Along with much of the nation, our community and our Panama City school safety law firm anxiously watched the events in Midland City, Alabama last week. We were all relieved to see the safe return of a kidnapped young boy to his family following his abduction from a school bus and confinement in an underground bunker. Our proximity to the events, which followed so quickly on the heels of the tragedy in Newtown, Connecticut, has many people asking about the safety of our kids and the potential liability of schools for violent acts.
In December, following the shooting rampage at Sandy Hook Elementary, Gov. Rick Scott called on Florida school districts to review their emergency plans. A report in Sunshine State News noted schools had been primarily following two emergency directives:
The News Herald reported on another look at school safety, this time focused on school transportation, which came from Bay District School administrators in the week of the events in Midland. After examining procedures, administrators and school bus drivers believe that current procedures are sufficient to keep students safe. Per Florida law, students are the only ones permitted to enter school buses. While no changes are planned, Dr. John Haley, the district's executive director of operational support services, says there is an increased awareness of the potential for problems in our own backyard.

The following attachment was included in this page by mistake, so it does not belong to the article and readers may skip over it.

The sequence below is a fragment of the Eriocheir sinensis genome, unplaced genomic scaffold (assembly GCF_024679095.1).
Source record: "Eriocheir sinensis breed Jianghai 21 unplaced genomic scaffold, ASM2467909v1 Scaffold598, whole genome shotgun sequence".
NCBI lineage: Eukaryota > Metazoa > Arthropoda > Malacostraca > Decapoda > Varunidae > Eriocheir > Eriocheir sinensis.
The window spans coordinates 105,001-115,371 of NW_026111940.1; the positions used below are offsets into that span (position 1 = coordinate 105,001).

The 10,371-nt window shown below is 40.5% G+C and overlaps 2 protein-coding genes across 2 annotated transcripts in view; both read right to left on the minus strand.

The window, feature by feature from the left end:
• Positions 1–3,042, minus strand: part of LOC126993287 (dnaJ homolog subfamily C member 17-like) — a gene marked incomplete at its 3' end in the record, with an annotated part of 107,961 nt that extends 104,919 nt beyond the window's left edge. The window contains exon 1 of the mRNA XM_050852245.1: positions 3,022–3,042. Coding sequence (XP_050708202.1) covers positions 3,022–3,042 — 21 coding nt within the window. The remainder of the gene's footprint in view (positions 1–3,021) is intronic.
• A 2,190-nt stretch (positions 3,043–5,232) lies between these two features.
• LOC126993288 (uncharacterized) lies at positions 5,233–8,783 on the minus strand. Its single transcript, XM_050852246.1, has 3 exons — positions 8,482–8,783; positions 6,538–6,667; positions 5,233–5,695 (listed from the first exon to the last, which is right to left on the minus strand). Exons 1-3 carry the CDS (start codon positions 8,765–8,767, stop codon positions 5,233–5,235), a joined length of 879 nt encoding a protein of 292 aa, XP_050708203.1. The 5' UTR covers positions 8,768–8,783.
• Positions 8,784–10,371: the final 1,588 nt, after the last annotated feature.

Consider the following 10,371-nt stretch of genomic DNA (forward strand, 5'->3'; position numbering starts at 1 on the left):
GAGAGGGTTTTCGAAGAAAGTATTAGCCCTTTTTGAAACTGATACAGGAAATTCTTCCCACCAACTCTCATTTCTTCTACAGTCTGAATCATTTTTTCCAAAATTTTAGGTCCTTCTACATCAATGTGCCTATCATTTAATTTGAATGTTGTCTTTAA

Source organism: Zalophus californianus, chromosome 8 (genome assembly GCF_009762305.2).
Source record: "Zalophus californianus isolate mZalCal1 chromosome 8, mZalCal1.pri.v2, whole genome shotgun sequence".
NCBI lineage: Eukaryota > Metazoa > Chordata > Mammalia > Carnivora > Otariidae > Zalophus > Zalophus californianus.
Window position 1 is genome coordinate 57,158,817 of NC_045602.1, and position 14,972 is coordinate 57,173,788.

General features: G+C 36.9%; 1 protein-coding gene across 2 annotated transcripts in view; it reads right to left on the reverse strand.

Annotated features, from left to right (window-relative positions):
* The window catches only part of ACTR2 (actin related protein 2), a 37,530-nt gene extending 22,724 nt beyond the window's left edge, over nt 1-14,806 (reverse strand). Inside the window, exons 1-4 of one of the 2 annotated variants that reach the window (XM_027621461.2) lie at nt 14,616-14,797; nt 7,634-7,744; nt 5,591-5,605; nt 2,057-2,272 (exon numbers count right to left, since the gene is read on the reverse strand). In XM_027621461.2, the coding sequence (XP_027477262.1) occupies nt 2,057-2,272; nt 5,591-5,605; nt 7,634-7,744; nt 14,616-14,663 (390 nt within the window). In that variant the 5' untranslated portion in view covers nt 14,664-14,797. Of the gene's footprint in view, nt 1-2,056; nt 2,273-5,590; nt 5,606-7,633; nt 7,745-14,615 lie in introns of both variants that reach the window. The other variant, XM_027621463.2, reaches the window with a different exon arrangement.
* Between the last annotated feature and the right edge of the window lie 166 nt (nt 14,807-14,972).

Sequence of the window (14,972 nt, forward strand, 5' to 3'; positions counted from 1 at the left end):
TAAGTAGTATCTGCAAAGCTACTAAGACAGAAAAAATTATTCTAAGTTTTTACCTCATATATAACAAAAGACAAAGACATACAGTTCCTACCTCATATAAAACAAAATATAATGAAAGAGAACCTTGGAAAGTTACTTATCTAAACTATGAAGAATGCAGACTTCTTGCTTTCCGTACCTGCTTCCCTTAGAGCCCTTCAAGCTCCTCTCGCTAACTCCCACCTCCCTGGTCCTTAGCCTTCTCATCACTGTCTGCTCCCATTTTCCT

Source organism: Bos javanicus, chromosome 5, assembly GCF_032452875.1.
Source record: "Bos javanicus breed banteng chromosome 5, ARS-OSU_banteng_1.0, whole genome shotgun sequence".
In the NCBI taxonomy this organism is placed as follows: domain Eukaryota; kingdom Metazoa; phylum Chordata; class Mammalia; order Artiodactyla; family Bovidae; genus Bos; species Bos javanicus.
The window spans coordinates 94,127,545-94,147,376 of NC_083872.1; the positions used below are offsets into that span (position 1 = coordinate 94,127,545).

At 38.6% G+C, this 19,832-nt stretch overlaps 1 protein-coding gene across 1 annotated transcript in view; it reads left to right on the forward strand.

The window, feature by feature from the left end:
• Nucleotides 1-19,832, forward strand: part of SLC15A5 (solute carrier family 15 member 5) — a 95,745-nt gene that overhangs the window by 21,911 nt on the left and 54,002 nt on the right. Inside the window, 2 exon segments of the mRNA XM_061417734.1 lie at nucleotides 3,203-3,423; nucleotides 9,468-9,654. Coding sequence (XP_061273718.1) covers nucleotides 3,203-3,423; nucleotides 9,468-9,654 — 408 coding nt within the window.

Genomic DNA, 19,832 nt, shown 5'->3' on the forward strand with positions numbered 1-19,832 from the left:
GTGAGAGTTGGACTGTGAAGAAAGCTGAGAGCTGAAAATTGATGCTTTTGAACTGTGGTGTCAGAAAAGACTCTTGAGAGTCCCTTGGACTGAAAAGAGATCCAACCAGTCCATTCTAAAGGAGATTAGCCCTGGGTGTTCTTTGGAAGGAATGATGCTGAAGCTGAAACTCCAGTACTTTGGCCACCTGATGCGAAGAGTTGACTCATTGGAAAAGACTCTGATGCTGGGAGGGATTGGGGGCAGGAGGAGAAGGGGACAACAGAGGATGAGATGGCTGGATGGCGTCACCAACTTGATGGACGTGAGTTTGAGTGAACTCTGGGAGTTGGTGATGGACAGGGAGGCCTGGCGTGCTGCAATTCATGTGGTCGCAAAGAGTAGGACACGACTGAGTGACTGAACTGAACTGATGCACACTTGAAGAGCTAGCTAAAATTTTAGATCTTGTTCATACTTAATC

Parents trust schools to educate their children and to keep them safe, both throughout the school day and during the trip to and from the school. When a child is seriously injured or killed in a violent act during school, aboard school transportation, or while at a school-related activity, there may be a claim against the school. Florida law is clear that schools are not automatically liable for every incident that causes injury or death while a child is under the school's care. However, a claim against the school may exist if the negligence of school employees led to the incident.
Foreseeability and preventability are important factors in determining the school's liability. Other related issues include whether a threat was made/known, whether school and/or district policies were ignored or deficient, and the level of supervision present at the school. Of course, the involvement of school personnel may also be relevant. Premises liability principles, particularly negligent security concepts, can also come into play in a civil claim against a school for events on school property.
We know that there are more heroes in the Newtown and Midland stories than there are villains. We also know that schools are an important part of our communities and the foundation of our future. However, schools still can and must be held responsible for their safety failures, big or small. If your child is injured in a violent incident or otherwise harmed while under the care of our schools, please call our Panama City school injury lawyer.